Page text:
To mark IDC Herzliya’s 20th anniversary, we spent a day following Prof. Uriel Reichman, IDC’s founder and president, and Jonathan Davis, VP for External Relations, around its delightful campus.
Once the eating was over, the host would briefly discuss the week’s Torah portion. Professor Zlotnick would then shift the agenda to politics – not politics in a generic sense, but more specifically the past week’s events as they related to the well-being of the Jewish people, particularly in Israel.
Professor Zlotnick followed the news closely. He saw news through an ideological prism – Jewish survival depended on political strength. He reserved special ire for secular Jewish liberals for what he considered their self-destructive illusions.
Similarly, he objected to relativism in religious standards, complaining about the leftward drift in Conservative Judaism, at whose seminary he taught, especially its decision to ordain women rabbis.
Though most members of the shiur seemed at least tacitly to agree with his politics, he was not unchallenged. One retired professor and bibliophile strongly stood his New Deal ground. When the amiability of the previous two hours seemed threatened, shiur participants could be counted on to wisely drown out debate by spontaneously singing the introductory verses to the benching (Grace after Meals), thereby bringing the meal to a close.
Now that the shiur belongs to the ages, I pursue my Talmud study most Saturday afternoons by attending the Daf Yomi class at the Riverdale Jewish Center. Since a lot of text must be covered each day in order to fulfill this group’s seven-year cycle of completing the Talmud, I feel a sense of nostalgia for the graceful rigor with which Professor Zlotnick guided us in grappling with complicated concepts (quite a few of which were over my head), and for the camaraderie provided by those in the shiur who accompanied me on an unforgettable four-decade Shabbos journey.
About the Author: Ron Rubin is professor of political science at the Borough of Manhattan Community College, City University of New York. He is the author of several books including “The Unredeemed” and “Anything for a T-Shirt: Fred Lebow and the New York City Marathon, the World's Greatest Footrace.”
If you don't see your comment after publishing it, refresh the page.
Comments are closed.
The “Media” didn’t want us to know what a kind, giving, loving young woman Dalia was.
A “Palestine” could become another Lebanon, with many different factions battling for control.
Maimonides himself walked and prayed in the permissible areas when he visited Eretz Yisrael in 1165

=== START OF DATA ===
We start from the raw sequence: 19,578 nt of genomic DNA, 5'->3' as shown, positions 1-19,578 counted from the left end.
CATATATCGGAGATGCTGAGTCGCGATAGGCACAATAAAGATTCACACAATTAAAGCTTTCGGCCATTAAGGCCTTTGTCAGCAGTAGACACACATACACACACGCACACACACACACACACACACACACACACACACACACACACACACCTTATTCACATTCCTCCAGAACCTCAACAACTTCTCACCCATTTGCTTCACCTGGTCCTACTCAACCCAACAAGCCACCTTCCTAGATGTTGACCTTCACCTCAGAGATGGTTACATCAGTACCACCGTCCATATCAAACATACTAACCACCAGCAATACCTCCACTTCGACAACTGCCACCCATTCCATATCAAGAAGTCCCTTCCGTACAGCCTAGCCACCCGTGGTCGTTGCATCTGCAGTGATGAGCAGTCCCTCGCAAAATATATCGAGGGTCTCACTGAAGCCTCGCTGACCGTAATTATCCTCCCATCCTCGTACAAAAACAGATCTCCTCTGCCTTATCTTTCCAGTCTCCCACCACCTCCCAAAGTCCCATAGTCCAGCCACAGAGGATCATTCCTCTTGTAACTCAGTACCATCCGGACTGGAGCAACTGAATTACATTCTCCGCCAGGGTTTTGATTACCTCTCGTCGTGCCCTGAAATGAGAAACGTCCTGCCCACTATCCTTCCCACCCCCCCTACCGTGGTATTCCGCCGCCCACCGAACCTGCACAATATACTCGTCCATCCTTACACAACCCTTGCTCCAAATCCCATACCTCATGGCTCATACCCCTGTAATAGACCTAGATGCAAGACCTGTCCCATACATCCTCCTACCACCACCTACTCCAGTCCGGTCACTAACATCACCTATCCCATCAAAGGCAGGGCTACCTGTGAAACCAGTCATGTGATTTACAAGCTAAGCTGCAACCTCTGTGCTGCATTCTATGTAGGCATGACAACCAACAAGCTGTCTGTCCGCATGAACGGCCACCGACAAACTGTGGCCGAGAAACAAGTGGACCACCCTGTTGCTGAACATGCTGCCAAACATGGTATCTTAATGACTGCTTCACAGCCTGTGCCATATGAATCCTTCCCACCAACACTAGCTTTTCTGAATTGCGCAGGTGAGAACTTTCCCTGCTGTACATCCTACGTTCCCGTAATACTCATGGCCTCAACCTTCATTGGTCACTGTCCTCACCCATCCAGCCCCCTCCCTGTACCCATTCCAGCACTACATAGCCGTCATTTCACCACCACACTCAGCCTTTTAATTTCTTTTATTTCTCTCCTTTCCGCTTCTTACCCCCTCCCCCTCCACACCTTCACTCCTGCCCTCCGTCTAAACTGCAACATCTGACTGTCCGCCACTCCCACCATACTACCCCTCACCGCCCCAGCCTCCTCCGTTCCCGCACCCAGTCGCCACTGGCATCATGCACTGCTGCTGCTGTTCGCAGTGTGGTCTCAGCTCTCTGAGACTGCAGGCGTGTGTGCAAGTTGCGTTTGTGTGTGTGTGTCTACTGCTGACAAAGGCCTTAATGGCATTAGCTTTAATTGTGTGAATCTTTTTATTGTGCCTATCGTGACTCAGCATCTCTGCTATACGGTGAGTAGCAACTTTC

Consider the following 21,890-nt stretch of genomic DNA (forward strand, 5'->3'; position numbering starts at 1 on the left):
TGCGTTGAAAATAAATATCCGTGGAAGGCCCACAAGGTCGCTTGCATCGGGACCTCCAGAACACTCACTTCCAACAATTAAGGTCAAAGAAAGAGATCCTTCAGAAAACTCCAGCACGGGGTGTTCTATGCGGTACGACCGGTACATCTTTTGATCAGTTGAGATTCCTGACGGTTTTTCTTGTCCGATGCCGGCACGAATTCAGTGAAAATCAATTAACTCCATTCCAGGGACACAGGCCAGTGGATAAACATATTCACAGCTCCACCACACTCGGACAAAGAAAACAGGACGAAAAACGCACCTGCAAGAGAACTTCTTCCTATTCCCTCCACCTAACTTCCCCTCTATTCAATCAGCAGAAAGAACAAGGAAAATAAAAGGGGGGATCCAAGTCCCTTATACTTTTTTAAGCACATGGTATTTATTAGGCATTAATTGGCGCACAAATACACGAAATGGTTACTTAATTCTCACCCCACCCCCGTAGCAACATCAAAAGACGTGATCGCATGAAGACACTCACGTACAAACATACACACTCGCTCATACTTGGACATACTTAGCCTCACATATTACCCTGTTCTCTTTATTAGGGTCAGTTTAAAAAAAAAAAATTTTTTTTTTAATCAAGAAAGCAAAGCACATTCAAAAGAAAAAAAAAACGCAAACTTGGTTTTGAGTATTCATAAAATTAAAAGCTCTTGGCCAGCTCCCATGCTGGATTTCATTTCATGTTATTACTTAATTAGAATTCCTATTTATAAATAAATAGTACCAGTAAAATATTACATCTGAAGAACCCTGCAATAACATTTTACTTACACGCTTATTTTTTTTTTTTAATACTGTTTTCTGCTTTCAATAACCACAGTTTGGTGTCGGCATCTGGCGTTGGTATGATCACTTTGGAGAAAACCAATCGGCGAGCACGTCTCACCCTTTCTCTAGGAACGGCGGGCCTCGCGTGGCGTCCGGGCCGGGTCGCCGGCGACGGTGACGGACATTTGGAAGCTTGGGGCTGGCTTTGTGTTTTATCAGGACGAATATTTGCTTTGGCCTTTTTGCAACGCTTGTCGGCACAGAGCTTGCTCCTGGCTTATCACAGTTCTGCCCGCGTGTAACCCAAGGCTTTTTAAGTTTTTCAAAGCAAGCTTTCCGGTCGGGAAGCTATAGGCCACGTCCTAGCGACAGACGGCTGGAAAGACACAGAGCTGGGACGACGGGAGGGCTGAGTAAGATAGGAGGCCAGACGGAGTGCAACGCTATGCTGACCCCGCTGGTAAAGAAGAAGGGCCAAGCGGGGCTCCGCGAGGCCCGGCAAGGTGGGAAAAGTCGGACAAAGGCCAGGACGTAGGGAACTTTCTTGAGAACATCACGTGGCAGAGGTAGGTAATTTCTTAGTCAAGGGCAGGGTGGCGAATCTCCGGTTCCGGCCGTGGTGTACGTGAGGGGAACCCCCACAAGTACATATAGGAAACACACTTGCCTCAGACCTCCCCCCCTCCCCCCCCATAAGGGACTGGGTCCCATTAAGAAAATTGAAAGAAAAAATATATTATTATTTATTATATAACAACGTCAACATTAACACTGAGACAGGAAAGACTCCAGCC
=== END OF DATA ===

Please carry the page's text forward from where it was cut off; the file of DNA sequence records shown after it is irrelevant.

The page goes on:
Israel’s Temple Mount policy prefers to blames the Jews-not the attackers-for the crisis.
When Islam conquered the Holy Land, it made its capital in Ramle of all places, not in Jerusalem.
I joined the large crowd but this time it was more personal; my cousin Aryeh was one of the victims.
Terrorists aren’t driven by social, economic, or other grievances, rather by a fanatical worldview.
The phrase that the “Arabs are resorting to violence” is disgraceful and blames the victim.
Tuesday, Yom Shlishi, a doubly good day in the Torah, Esav’s hands tried to silence Yaakov’s voice.
Because of the disparate nature of the perpetrators, who are also relatively young, and given the lack of more traditional targets and the reverence Palestinians have for their homes, one now hears talk of Israel returning to a policy of destroying the houses of terrorists’ families.
In any event, the Constitution gives Congress what is popularly described as the “power of the purse” – that is, the power to raise revenues through taxation and to decide how the money should be sent.
It is difficult to write about such a holy person, for I fear I will not accurately portray his greatness…
For two thousand years, Jews exiled from their homeland and lacking political sovereignty were easy targets for elitist rulers on the right and the pseudo-egalitarian mob on the left. When Emancipation came and Jews exited the ghettos, Jewish self-made pitfalls were no less horrific, as many embraced the trendy “isms” of secular society only to spiritually assimilate and disappear from history. Yet despite the persecutions, on the one hand, and the enticements of some host countries’ cultures, on the other, the Jewish nation lives.
Though the ranks of single-issue pro-Israel Jewish voters (they comprise perhaps one-fourth of the Jewish electorate) have contracted as a result of mounting assimilation, those voters have nonetheless learned a lot over the past sixteen years.
Given his swaggered walk and ineloquent delivery, George W. Bush is an easy one to underestimate. But pundits and politicians do so at their own peril, cases in point being Al Gore and John Kerry, two gentlemen who like to think of themselves as high cultivated and erudite.
Having spent earlier sabbaticals here in Israel, I knew the subject of aliyah loomed as a background issue but hardly expected the untold ways it would recast itself.
At the restaurant farewell dinner, Professor Dov Zlotnick asked the dozen or so students of his forty-year-running Saturday afternoon Talmud shiur to continue their learning despite his approaching retirement to Jerusalem.
Thanks to Fred Lebow, founder of the New York City Marathon, some 500,000 Americans will run in marathons this year. In my book Anything for a T-Shirt: Fred Lebow and the New York City Marathon, the World’s Greatest Footrace (Syracuse University Press, 2004), I show how Lebow, a Holocaust survivor, changed the notion of this 26.2 mile race, which this year will be held on Sunday, Nov. 5, from a grueling, sweaty showcase for elite runners into a people’s competition.
Printed from: http://www.jewishpress.com/indepth/opinions/an-unforgettable-forty-year-shabbos-journey/2006/12/13/
Scan this QR code to visit this page online: